September 1st, Hurricane Nana ultimately missed the US. But, it caused around $20 million in damages to Belize, Guatemala, Mexico, and Honduras. Hurricane Paulette also missed the US. It only affected Bermuda, costing 1 person their life, and causing around $1 million in damages. However, Hurricane Sally made landfall as a Category 2 hurricane in Alabama, which caused evacuations throughout the coast to avoid danger from major wind damage and flooding. There were eight reported fatalities and around $5 billion in damages.
September 14th, Hurricane Teddy made its way up the East Coast. As it moved, it grew from a tropical storm to a Category 4 hurricane, but then lost speed while still in the open ocean. Accordingly, as it made its way from Bermuda to Canada, it was classified as a major storm. All told, it caused millions in damages and 3 reported fatalities.
Finally, on October 5th, Hurricane Delta made landfall in Puerto Morelos, Mexico, as a Category 2. But it had been shaping up to be a Category 4, which made it the third major storm of the 2020 season. It lost power before it made landfall again in Louisiana, but this didn’t stop it from being a major storm for the continental U.S. Louisiana, Mississippi, and Alabama all declared states of emergency and coastal areas were ordered to evacuate. Mexico saw trees and powerlines torn down and roofs ripped off of buildings. Louisiana and Southeast Texas all received high winds, heavy rain, and storm surges. Fourteen weak tornados were confirmed in Mississippi, Alabama, Georgia, and the Carolinas. All told, by the end of Hurricane Delta, there were $2 billion in insured losses and 6 deaths.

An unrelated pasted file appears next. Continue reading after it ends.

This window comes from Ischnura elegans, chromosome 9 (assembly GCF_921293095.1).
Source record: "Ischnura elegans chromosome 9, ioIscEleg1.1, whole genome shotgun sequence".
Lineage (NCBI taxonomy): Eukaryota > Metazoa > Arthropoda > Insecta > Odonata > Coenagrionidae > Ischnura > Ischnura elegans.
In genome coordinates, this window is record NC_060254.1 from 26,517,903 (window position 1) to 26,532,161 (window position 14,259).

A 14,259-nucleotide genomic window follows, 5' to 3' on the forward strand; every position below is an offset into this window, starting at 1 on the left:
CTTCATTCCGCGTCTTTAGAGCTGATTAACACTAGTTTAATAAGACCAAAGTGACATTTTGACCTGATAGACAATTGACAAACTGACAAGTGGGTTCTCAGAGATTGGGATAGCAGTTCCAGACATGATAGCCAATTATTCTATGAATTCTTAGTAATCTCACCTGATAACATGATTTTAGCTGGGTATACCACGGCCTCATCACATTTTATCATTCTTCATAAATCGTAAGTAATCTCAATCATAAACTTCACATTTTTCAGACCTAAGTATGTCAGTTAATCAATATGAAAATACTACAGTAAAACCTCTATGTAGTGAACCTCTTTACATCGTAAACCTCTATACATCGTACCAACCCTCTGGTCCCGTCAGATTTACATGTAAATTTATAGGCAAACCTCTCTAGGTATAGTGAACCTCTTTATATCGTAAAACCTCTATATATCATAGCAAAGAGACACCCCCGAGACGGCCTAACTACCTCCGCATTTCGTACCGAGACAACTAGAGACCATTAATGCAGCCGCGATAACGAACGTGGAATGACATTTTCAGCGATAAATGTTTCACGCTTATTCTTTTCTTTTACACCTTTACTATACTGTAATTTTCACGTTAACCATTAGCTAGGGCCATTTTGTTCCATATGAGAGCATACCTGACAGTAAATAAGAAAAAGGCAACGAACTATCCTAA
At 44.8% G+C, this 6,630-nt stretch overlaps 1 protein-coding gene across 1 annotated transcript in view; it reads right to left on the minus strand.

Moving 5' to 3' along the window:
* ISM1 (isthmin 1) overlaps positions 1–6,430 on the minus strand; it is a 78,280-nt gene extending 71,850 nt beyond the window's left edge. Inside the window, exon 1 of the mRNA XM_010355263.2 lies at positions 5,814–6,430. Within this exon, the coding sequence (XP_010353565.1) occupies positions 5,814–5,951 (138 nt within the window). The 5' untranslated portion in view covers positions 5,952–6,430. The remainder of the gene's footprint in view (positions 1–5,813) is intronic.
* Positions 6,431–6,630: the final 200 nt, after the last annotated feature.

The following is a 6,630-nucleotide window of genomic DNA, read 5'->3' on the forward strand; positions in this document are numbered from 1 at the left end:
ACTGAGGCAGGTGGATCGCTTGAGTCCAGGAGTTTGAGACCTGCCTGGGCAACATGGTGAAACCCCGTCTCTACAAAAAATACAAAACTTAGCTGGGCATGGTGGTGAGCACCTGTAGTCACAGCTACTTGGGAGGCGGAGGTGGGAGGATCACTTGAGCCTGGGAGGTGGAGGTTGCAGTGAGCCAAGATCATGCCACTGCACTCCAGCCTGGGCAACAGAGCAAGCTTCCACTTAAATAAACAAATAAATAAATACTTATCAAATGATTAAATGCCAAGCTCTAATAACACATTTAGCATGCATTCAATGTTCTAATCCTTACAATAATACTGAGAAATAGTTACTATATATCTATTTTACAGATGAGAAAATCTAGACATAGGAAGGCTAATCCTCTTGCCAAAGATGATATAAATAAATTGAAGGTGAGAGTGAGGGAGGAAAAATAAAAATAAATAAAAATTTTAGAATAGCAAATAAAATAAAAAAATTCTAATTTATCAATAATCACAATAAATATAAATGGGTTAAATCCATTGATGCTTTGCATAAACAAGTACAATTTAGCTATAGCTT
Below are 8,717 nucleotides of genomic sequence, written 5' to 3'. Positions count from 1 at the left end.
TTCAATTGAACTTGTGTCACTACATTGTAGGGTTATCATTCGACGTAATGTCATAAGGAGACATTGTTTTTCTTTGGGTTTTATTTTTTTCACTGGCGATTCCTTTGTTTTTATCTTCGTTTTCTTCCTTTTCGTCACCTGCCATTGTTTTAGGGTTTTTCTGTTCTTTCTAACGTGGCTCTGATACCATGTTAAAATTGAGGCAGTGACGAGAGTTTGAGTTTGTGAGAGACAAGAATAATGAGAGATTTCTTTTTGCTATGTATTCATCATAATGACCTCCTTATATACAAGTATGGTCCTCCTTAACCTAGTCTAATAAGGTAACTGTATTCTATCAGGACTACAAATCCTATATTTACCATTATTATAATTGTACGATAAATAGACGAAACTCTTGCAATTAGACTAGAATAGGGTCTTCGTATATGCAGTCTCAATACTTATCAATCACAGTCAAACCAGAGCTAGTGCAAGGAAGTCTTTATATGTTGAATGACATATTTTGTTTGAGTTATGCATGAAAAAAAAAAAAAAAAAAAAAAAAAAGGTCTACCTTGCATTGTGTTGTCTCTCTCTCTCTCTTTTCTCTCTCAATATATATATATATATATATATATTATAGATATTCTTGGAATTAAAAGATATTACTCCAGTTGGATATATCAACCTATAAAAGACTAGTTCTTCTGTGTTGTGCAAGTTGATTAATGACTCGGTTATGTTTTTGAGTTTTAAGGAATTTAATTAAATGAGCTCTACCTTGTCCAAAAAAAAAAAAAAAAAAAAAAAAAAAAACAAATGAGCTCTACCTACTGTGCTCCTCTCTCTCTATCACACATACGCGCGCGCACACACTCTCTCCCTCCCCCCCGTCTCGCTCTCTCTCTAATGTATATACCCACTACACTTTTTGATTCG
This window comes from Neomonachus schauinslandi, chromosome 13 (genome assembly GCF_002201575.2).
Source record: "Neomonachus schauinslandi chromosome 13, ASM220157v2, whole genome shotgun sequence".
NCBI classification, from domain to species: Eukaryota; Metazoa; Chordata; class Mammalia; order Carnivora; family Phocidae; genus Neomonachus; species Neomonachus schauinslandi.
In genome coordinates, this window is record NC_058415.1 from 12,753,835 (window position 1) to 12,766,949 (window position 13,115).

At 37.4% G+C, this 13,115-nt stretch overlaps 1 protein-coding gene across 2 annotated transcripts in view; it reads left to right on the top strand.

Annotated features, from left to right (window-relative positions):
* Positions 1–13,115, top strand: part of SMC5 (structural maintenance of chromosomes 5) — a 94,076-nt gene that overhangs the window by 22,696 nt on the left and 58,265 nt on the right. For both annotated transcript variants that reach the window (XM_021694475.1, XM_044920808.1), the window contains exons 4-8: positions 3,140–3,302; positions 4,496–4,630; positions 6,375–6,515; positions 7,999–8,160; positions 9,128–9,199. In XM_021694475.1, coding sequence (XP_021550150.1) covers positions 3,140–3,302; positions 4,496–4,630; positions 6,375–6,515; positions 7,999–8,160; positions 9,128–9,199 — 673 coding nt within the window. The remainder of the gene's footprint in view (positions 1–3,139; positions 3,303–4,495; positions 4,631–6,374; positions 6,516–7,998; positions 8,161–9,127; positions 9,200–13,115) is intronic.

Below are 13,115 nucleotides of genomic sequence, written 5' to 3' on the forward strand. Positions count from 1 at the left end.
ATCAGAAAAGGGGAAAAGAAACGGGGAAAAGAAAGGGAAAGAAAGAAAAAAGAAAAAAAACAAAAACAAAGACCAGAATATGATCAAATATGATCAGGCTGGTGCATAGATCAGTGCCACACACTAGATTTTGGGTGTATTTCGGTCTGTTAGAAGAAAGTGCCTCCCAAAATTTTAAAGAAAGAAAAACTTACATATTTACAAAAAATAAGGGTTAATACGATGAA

There are many different services necessary to keep communities safe during these major storms. Just a few factors include disaster response teams, first responders, FEMA, and the Red Cross to help the injured and evacuees. But once the storms settled, there was an estimated $27.8 billion in property damage that has to be handled from this year’s hurricane season. While many people and their loved ones were safe, the crisis for temporary, short-term housing is a major issue. The victims of these catastrophes often have trouble finding short-term rentals available in their area, which is why Sedgwick’s temporary housing division has assisted thousands of families this year with relocating after a disaster.
While the 2020 hurricane season produced more hurricanes than the average year, it has not produced a Category 5 hurricane. Category 5 hurricanes are extremely rare, but there has been at least one Category 5 hurricane during each of the past four years, Matthew, Irma, Michael, and Dorian. The total cost of a hurricane season, however, is not only determined by the frequency and intensity of storms. The true economical impact of a hurricane season greatly depends on where storms make landfall and which areas are most affected.
Hurricane season, as defined by meteorologists, could eventually begin sooner than June 1st if we continue to see tropical storms developing earlier in May. The frequency and intensity of these storms are likely to continue driving significant property losses and affecting the P&C industry. Preventative building practices have become common along the coast. You can read more about what architects and builders are doing to “hurricane-proof” homes in our article Indestructible Homes: How Disaster Resistant Building Practices are Mitigating Losses.
Filed Under: Weather Catastrophe | Tagged With: 2020 Atlantic Hurricane Season, Hurricane Laura, Hurricane Season